I have always appeared younger than my chronological age. At 17, and high school graduation, I still looked 15. It did nothing for my dating life, but my mother consoled me saying I would someday reap the benefits of a youthful appearance. When I worked undercover in the FBI as a college-age student, and I was already a couple years out of law school, no one was the wiser and we had a very successful operation. Point taken, Mom, thank you. You cannot pick them, but you have to have parents with “good” DNA.
In 1990, we moved to San Diego so my daughter, Natalia, would have surgeries related to her spina bifida by what, we were told, were the best orthopedic surgeons in the world at Children’s Hospital [now Rady Children’s Hospital-San Diego]. A few years later, when my daughters were 3 and 5, we went to the Del Mar Fair on the Fourth of July. This is actually a big deal. They have horseracing, motorcar racing, a rodeo, 4-H Club competitions with all sorts of farm animals, rock concerts, beer festivals, and just about anything you could want in a state fair, which meant they also had a carnival.
You know the types in this last group, where the ping-pong ball never seems to fall into the little round goldfish bowls, the hoops at the basketball free-throws aren’t the same height or diameter as the regulation ones you are used to, and in throwing darts at balloons to win a prize, you are only a “winner” if you break the itsy-bitsy balloon up high in the corner.
That is, it’s the job of the carney guys to cheat you. Think of unscrupulous used-car salesmen and Bernie Madoff. Male teenagers, 20-somethings, and even a little older, play these games to impress the girl on their arm, so you know why these larceny booths are so successful.
As I pushed Natalia in her purple wheelchair with one hand, and held Ariel’s little hand with the other, looming around a bend we saw the biggest stuffed bears in the carnival. They were mostly pink, purple, or yellow, with white.
The girls immediately cried out in unison that they wanted a bear. Of course, you can’t buy one. You must win it. This particular booth was labeled, “Guess Your Weight and Age.” Within two pounds, or two years of the correct number, the carney guy would take your money, and they were usually pretty skilled at it.
Three years off of your age, you are awarded a junky little bear keychain. Five years off and you win a small teddy bear. OK, but no one who pays their money and takes their chances is looking forward to that. It is really all-or-nothing, and the carney guy is tough to beat.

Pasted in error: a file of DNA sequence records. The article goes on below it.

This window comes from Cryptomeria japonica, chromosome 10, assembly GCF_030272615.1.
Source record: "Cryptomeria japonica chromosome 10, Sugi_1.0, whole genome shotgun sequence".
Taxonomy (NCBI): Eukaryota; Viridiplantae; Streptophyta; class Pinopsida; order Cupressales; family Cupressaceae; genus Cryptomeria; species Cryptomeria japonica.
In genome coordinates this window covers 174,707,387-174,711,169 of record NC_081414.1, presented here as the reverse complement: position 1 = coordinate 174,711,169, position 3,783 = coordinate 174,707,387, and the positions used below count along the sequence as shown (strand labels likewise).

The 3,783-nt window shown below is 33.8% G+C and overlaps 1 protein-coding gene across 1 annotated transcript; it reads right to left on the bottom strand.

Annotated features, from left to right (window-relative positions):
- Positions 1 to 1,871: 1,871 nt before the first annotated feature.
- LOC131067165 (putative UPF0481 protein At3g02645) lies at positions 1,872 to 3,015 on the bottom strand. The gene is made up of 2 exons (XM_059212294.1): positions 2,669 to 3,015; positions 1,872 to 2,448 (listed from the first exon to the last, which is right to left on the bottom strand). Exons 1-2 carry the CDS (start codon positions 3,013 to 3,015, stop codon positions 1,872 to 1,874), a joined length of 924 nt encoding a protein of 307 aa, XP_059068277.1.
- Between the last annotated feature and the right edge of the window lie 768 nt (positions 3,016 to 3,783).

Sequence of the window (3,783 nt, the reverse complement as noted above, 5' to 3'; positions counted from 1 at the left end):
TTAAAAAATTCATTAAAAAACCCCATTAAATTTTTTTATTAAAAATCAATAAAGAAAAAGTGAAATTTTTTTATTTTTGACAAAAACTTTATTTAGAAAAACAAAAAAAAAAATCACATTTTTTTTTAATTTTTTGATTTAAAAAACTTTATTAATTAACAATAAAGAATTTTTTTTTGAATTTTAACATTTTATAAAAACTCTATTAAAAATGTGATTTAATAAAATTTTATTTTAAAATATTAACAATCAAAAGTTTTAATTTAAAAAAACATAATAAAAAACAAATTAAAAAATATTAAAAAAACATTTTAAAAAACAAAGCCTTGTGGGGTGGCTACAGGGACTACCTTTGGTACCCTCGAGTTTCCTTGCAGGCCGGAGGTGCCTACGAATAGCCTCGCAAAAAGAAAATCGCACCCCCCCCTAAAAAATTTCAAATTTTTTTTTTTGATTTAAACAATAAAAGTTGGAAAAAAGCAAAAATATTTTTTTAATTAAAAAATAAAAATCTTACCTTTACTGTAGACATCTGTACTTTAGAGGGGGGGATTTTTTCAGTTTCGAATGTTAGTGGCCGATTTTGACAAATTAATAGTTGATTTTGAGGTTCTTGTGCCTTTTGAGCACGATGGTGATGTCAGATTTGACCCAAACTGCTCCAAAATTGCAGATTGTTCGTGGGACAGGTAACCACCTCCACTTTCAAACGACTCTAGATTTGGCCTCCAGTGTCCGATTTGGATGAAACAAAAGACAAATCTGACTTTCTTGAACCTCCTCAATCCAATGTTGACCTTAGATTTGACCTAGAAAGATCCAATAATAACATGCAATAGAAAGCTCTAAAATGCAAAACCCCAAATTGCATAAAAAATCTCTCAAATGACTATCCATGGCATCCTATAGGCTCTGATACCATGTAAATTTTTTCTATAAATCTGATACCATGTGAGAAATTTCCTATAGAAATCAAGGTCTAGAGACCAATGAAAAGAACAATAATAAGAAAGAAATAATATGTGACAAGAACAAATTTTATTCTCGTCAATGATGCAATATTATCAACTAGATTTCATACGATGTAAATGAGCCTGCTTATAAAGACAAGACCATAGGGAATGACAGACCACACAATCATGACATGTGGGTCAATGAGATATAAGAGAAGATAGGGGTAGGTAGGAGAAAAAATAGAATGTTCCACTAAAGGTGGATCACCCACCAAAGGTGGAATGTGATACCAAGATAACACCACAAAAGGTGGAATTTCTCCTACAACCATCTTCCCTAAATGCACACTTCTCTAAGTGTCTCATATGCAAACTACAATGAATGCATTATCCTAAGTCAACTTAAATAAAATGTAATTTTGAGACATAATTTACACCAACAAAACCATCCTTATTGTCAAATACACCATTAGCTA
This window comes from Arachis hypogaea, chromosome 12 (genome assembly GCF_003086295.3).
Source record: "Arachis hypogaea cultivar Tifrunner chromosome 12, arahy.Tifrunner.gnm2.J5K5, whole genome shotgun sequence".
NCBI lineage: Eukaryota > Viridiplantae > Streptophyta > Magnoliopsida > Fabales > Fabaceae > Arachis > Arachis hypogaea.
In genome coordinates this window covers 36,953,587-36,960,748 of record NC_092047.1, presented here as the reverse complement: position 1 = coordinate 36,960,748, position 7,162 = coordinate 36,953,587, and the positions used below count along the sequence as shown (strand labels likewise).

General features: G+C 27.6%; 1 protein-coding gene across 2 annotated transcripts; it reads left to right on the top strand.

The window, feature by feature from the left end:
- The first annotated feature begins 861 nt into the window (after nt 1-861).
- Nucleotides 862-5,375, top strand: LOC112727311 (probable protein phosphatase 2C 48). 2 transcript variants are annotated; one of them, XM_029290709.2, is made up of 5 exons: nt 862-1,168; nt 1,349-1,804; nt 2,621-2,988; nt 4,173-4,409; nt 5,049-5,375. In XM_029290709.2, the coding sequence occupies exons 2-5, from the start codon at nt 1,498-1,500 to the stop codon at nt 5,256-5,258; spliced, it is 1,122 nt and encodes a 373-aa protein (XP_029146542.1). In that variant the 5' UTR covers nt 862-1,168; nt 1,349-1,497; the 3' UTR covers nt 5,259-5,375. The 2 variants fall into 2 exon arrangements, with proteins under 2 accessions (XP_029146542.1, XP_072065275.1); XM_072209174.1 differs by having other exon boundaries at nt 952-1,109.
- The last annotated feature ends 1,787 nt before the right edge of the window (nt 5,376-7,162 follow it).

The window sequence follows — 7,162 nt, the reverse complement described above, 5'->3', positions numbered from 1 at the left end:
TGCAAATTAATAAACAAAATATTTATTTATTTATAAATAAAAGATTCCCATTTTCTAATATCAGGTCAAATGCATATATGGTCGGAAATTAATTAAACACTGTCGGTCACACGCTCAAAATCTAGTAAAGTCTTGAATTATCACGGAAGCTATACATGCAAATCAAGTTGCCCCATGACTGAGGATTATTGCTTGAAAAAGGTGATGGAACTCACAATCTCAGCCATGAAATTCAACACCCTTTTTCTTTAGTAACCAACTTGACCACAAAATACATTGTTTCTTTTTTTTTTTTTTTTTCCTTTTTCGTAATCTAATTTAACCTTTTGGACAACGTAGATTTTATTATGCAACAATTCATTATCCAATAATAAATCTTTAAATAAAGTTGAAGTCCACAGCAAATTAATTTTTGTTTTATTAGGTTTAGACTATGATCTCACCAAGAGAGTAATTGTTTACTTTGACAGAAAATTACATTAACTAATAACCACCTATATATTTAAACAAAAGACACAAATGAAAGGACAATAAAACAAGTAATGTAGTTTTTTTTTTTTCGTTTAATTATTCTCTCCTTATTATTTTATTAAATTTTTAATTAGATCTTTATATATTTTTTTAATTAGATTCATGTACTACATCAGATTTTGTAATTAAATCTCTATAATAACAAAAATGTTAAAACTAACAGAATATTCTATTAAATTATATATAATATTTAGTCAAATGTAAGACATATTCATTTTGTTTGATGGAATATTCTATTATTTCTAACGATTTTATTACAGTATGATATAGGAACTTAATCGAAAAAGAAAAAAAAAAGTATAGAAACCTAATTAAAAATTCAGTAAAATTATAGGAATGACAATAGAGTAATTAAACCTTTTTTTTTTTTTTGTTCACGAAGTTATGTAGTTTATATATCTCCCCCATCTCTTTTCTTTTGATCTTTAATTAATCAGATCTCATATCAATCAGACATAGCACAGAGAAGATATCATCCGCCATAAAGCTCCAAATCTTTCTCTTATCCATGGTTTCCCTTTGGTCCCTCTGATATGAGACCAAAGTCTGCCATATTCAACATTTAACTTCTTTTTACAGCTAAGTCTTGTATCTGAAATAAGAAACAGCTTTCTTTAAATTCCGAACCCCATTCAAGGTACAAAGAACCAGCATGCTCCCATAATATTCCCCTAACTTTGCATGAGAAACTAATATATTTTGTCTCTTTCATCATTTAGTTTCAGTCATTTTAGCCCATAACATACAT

For the weight part, you had to stand on a low cement block. I had my suspicions about that. Why couldn’t you just stand on the pavement and have him guess your weight?
When we went to these fairs, sometimes I came straight from work and wore a blue suit, a 9 mm SIG Sauer on my hip, two magazines with a total of 40 rounds of ammo, and handcuffs on my belt. Other times I would be in shorts and a T-shirt, yet the carney guy would still guess within two pounds of my weight! But guessing one’s age is a different story.
I was glad my much larger teenage sons had gone their separate ways on the fairgrounds, which gave me a little advantage in the age category, at least it was less for the carney man to go on. Even though the girls weren’t aware of what was about to happen, I whispered to them not to say anything, and, especially, not to laugh so the man might think there was something afoot.
I paid the five bucks and stood there for the man. A small crowd had gathered—a dad trying to win a bear for his cute little daughters—and the game was on.
He was around 30. I have learned over the years that the younger the guesser, the harder it is to guess the age of an older person. Remember, the usual carney “mark” is a young macho male, not middle-age-to-old-fart with daughters.
So, he looked me up and down, eyed me carefully—which I am sure was part of his performance for the crowd—rested his chin on his raised hand, and pronounced, “40!”
With no change in expression, I brought out my wallet and handed him my California driver’s license.
He looked at it carefully, found my birth year, 1947—not 1954, as he had hoped—and realized he was seven years off. The crowd was waiting for the result, none too patiently, and then watched the man grab a long pole, reach up, and bring down a gigantic purple and white bear. As he lowered it, there was a round of applause from the crowd. I had won! Anything to beat these guys would have been appreciated by the onlookers.
The girls were thrilled. Natalia even did her own dancing-bear, little-kid-with-leg-braces walk behind the wheelchair as she smartly pushed it with the big bear filling it up. Of course, the only real benefit in losing for the carney man is they want you to walk around the fair all day with the bear, advertising, so others can see—it can be done! Then other men will waste their money when they look every bit their chronological age. The heck with that, I thought, so we dropped off the bear in our family van in the parking lot and returned to the fair.